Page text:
Cedar, paint, copper, horse hair.
14" x 12" x 8"
In 1922 a number of Kwakwaka’wakw people were sent to jail for singing and dancing: traditional Indigenous culture was unlawful at that time. They served their sentences at Oakalla Prison near Vancouver, far away from their communities and families.
One woman, Emma Martin, felt that she had to do something to help her people so she left her village and went to live in the city, where she visited the people, she brought them gifts of food and other items to help them during their incarceration, and when they were released she gave them money and clothes to return home. She is a heroine of the Kwakwaka’wakw and serves as a role model for those who remember her.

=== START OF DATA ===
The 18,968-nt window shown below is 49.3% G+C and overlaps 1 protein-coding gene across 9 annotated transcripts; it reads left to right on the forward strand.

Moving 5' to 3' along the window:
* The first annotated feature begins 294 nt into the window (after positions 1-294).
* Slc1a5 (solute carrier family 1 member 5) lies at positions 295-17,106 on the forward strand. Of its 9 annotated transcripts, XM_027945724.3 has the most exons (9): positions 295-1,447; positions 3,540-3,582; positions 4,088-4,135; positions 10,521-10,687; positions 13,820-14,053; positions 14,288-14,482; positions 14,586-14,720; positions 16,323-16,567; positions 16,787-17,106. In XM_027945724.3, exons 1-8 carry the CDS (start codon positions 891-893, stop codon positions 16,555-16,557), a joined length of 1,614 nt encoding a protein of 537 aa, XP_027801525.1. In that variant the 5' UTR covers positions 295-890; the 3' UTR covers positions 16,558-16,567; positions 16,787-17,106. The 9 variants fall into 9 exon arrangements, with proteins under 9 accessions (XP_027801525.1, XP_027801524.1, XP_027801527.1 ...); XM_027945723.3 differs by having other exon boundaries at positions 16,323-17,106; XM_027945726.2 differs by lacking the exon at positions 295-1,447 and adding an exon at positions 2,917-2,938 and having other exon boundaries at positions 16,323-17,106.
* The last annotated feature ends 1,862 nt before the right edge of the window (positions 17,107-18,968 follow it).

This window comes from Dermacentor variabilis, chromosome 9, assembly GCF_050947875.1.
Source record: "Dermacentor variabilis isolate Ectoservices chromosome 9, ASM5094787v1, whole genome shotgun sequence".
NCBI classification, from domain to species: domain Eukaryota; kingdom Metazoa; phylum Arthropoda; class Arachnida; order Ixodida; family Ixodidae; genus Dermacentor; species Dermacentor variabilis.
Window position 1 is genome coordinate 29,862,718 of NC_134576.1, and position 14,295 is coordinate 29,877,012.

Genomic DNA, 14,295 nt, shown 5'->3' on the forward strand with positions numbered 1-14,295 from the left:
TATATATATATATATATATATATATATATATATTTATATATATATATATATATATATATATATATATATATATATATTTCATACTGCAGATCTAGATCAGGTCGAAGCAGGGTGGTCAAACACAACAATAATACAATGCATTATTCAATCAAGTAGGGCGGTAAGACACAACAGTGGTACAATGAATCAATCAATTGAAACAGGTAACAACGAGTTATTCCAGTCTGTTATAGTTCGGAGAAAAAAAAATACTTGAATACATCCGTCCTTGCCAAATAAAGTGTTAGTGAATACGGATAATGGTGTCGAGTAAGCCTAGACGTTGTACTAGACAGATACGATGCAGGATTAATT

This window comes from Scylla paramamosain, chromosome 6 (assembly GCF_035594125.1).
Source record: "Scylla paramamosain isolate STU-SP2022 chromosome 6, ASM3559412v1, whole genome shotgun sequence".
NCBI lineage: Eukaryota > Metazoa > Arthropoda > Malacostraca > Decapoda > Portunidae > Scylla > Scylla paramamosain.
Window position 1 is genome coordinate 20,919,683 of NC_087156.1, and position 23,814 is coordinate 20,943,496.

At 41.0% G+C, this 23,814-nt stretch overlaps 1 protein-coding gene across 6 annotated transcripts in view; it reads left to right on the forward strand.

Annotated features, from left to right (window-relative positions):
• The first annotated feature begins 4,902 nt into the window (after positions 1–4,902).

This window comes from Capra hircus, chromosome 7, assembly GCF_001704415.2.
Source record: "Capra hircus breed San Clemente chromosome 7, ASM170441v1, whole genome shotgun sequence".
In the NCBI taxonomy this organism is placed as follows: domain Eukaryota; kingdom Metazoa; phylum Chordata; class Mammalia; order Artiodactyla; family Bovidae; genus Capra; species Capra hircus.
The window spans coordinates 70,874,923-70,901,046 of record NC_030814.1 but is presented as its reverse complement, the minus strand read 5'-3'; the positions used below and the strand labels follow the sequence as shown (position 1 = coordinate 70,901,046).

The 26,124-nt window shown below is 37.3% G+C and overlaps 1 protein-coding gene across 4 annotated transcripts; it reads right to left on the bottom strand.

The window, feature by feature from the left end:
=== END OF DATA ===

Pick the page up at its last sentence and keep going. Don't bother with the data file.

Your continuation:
The labret in her lower lip represents her status as a high born woman, with copper having special historical / cultural significance. The face on the forehead represents the people that she helped.
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